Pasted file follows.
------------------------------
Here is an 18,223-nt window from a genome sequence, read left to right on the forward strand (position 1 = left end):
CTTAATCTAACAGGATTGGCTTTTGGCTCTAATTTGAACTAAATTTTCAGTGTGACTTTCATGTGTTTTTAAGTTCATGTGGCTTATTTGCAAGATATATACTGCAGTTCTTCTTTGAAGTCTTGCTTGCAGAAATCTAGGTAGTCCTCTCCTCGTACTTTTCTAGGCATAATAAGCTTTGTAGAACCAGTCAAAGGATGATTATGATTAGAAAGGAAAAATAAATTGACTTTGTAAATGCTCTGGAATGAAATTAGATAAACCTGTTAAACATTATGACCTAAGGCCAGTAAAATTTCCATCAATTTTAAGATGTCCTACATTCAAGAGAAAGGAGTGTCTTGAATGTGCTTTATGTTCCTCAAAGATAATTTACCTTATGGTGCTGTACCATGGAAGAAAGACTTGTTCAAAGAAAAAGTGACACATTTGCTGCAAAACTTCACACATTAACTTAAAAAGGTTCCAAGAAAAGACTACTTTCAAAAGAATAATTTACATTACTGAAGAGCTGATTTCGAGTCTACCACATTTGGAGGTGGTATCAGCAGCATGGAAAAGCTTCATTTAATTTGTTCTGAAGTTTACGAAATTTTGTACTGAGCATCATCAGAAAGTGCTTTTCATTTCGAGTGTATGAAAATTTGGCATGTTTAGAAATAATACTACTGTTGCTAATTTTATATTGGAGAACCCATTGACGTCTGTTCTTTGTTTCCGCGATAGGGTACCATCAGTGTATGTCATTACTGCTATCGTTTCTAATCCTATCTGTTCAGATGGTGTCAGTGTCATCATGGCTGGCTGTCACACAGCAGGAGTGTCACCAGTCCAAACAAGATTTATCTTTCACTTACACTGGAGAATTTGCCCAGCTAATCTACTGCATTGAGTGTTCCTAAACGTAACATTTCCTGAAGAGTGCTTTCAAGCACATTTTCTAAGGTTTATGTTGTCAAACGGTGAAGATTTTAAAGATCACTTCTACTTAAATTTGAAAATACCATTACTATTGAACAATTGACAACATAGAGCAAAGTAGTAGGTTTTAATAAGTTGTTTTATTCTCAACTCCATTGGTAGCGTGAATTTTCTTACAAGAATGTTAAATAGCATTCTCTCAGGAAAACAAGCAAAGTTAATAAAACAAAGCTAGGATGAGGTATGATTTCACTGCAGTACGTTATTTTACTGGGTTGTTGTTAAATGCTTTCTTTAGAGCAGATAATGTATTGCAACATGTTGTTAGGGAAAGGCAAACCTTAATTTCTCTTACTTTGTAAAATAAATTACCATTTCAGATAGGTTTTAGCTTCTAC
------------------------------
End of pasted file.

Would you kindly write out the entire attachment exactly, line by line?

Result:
Here is an 18,223-nt window from a genome sequence, read left to right on the forward strand (position 1 = left end):
CTTAATCTAACAGGATTGGCTTTTGGCTCTAATTTGAACTAAATTTTCAGTGTGACTTTCATGTGTTTTTAAGTTCATGTGGCTTATTTGCAAGATATATACTGCAGTTCTTCTTTGAAGTCTTGCTTGCAGAAATCTAGGTAGTCCTCTCCTCGTACTTTTCTAGGCATAATAAGCTTTGTAGAACCAGTCAAAGGATGATTATGATTAGAAAGGAAAAATAAATTGACTTTGTAAATGCTCTGGAATGAAATTAGATAAACCTGTTAAACATTATGACCTAAGGCCAGTAAAATTTCCATCAATTTTAAGATGTCCTACATTCAAGAGAAAGGAGTGTCTTGAATGTGCTTTATGTTCCTCAAAGATAATTTACCTTATGGTGCTGTACCATGGAAGAAAGACTTGTTCAAAGAAAAAGTGACACATTTGCTGCAAAACTTCACACATTAACTTAAAAAGGTTCCAAGAAAAGACTACTTTCAAAAGAATAATTTACATTACTGAAGAGCTGATTTCGAGTCTACCACATTTGGAGGTGGTATCAGCAGCATGGAAAAGCTTCATTTAATTTGTTCTGAAGTTTACGAAATTTTGTACTGAGCATCATCAGAAAGTGCTTTTCATTTCGAGTGTATGAAAATTTGGCATGTTTAGAAATAATACTACTGTTGCTAATTTTATATTGGAGAACCCATTGACGTCTGTTCTTTGTTTCCGCGATAGGGTACCATCAGTGTATGTCATTACTGCTATCGTTTCTAATCCTATCTGTTCAGATGGTGTCAGTGTCATCATGGCTGGCTGTCACACAGCAGGAGTGTCACCAGTCCAAACAAGATTTATCTTTCACTTACACTGGAGAATTTGCCCAGCTAATCTACTGCATTGAGTGTTCCTAAACGTAACATTTCCTGAAGAGTGCTTTCAAGCACATTTTCTAAGGTTTATGTTGTCAAACGGTGAAGATTTTAAAGATCACTTCTACTTAAATTTGAAAATACCATTACTATTGAACAATTGACAACATAGAGCAAAGTAGTAGGTTTTAATAAGTTGTTTTATTCTCAACTCCATTGGTAGCGTGAATTTTCTTACAAGAATGTTAAATAGCATTCTCTCAGGAAAACAAGCAAAGTTAATAAAACAAAGCTAGGATGAGGTATGATTTCACTGCAGTACGTTATTTTACTGGGTTGTTGTTAAATGCTTTCTTTAGAGCAGATAATGTATTGCAACATGTTGTTAGGGAAAGGCAAACCTTAATTTCTCTTACTTTGTAAAATAAATTACCATTTCAGATAGGTTTTAGCTTCTAC